Formerly the Hispanic American Council, El Concilio is a nonprofit organization that strives to help members of the Latinx community support their families, contribute to society and appreciate their cultural significance in the region.
 
“When the Land Bank acquired the Washington Square property, they reached out to us to be involved in efforts to recruit tenants,” Adrian Vazquez, director of El Concilio says in a prepared statement. “They also started the important work of raising funds to renovate the spaces and investing to make sure they could be used for different community businesses. In the last five years, there has been more activity. The area is welcoming to walk and is a source of pride for the neighborhood.”
 
Triplett says, “The Land Bank recognizes the need to make financially sound decisions that are focused on the community, and how best to set the community up for success.”
 
The new businesses include:
 
Twine the Urban Winery by the Roche Collection –  Triplett, the first Black woman to become a licensed winemaker in Michigan, opened Twine the Urban Winery, a tasting room for her Roche Collection wines, in January. It is at 1319 Portage St., inside the building Triplett acquired. According to information provided by the Land Bank, Triplett expects to expand the sales of her wines when they go on sale in October at 250 Meijer stores. They are thus far sold at various locations in Greater Kalamazoo, including City Centre Market & Deli, Market Fresh supermarket, Park Street Market, J&B Discount Liquor, and the Harding’s market on Gull Road.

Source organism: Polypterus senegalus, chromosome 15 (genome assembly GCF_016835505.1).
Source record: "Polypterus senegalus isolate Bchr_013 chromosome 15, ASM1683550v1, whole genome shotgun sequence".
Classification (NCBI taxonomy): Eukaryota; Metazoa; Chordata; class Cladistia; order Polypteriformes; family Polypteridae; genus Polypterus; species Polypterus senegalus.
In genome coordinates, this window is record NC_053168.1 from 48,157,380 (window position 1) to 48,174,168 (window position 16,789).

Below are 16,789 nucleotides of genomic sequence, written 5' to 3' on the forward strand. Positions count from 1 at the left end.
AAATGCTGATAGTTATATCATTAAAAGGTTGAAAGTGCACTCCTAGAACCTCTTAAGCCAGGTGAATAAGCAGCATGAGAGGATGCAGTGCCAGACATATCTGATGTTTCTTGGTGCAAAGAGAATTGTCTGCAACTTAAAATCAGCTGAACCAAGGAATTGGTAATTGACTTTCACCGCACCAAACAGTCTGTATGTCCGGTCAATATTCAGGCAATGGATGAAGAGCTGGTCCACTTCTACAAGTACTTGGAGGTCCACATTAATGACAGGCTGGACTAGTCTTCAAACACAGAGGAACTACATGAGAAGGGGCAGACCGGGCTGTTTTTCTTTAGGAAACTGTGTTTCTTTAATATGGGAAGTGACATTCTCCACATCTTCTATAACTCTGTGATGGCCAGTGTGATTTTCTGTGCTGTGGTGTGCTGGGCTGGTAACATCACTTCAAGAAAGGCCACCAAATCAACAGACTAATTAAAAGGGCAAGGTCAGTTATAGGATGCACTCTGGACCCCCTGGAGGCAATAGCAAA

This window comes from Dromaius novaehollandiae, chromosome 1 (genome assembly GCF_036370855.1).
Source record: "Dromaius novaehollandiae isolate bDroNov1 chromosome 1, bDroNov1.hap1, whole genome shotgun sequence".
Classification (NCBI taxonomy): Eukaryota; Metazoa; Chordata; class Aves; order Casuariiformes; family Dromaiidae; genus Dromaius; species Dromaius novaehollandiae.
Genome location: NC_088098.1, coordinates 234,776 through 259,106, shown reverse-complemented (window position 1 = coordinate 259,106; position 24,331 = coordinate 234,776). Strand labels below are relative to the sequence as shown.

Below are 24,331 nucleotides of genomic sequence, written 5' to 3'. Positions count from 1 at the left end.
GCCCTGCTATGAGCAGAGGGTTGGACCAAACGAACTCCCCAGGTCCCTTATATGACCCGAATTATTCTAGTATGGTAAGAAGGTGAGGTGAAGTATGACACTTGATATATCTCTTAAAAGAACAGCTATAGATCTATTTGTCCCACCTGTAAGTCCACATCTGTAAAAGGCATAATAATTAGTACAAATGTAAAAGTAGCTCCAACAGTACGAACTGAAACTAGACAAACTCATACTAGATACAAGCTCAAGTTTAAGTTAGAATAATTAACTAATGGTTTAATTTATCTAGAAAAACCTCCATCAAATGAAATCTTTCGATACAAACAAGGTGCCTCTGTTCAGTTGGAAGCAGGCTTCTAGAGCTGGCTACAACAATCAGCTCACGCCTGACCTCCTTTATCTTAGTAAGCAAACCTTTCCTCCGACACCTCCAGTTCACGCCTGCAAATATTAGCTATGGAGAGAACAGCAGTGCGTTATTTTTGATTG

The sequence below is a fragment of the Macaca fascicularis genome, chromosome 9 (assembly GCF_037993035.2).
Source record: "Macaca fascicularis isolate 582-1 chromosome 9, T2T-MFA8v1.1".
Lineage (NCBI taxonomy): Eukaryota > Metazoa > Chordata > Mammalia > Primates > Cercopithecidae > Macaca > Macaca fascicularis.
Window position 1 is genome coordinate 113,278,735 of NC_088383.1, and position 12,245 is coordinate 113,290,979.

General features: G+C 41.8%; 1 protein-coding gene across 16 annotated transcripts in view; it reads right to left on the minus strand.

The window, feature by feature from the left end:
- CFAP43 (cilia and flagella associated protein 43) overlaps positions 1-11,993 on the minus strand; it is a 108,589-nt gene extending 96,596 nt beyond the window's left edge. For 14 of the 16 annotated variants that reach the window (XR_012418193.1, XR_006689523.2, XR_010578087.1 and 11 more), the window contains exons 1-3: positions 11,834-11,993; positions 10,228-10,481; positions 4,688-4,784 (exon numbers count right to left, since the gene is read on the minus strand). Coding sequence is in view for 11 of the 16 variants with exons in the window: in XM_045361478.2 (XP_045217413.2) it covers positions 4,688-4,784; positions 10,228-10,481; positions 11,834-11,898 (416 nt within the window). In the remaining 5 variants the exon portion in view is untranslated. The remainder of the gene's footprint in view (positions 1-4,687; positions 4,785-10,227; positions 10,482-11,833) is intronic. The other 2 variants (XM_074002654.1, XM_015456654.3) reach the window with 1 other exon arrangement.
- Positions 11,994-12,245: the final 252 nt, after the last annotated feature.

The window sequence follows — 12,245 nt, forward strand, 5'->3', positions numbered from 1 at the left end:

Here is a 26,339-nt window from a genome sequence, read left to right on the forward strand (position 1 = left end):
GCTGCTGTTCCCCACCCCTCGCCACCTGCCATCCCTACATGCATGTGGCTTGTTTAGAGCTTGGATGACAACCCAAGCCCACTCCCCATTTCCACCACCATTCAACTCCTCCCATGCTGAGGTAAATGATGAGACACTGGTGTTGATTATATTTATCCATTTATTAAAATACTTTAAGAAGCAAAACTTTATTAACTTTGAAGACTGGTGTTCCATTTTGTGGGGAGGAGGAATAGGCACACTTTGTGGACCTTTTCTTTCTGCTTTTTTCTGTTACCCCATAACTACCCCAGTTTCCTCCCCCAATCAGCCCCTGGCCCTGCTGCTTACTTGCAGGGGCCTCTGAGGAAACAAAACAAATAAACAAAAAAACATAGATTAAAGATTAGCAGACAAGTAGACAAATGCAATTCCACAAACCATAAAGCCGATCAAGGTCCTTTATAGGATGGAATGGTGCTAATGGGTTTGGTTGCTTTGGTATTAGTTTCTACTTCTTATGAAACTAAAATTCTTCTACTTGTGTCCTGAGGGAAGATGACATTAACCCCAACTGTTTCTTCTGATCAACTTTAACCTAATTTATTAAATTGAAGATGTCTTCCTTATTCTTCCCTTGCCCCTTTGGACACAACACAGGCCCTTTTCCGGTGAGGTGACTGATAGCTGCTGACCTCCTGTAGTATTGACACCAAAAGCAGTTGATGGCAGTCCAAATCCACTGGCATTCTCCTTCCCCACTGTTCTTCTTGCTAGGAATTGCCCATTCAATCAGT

Ty’s Joint – The southern cooking restaurant, serves southern fried chicken, southern fried catfish, colossal shrimp, yams, onion rings, collard greens, and other dishes at 1301 Portage St. The former location of Pho on the Block was purchased by Tyrone Griffis and had a grand opening in late April. “Ty is awesome,” Taylor said. “His staff is sweet and the food is absolutely amazing.”
 
Layla’s Cool Pops  – Teen entrepreneur Layla Wallace, whose sweet baked good business was inspired by a fourth-grade economics project, has opened Layla’s Cool Pops at 1336 Portage St. A seller of cupcakes, cookie pops, brownies and other treats, the business is a nonprofit that supports her Sweets4Homelessness Initiative, designed to work with local community organizations committed to providing financial support for the purchase of homes. Products can be purchased online.
 
W&P Cafe – After delays attributed to the COVID-19 pandemic, KPEP’s long-awaited diner is poised to open in September at 1324 Portage St. That is the former location of the Kalamazoo Color Lab. The diner, whose name incorporates Washington and Portage (and is a nod to the first KPEP dining enterprise Walnut and Park), will serve traditional fare.
 
“Family-friendly” and “diversity” were qualities top on residents’ wish list for the resurgence of Washington Square, which over the years has been through many incarnations and has been the subject of many community visioning sessions and workshops.  
 
“We are delighted to see Black Wall Street, Nicole Triplett, and Tyrone Griffis as new entrepreneurs in Washington Square partnering with us to pick up the baton and step into property ownership of two key buildings,” says Kelly Clarke, Executive Director of the Land Bank. “Since we began our work in Washington Square, our desire has always been to forward resident goals and allow resident vision to be created. Our goal was to approach the effort so that the transformation would be equitable and serve the neighborhood’s desires. The two new property owners (Triplett and Griffis) and business ventures are such a great fit for a neighborhood that is so proud to be the most diverse neighborhood in the city.”

 

Read more articles by Al Jones.

Al Jones is a freelance writer who has worked for many years as a reporter, editor, and columnist. He is the Project Editor for On the Ground Kalamazoo.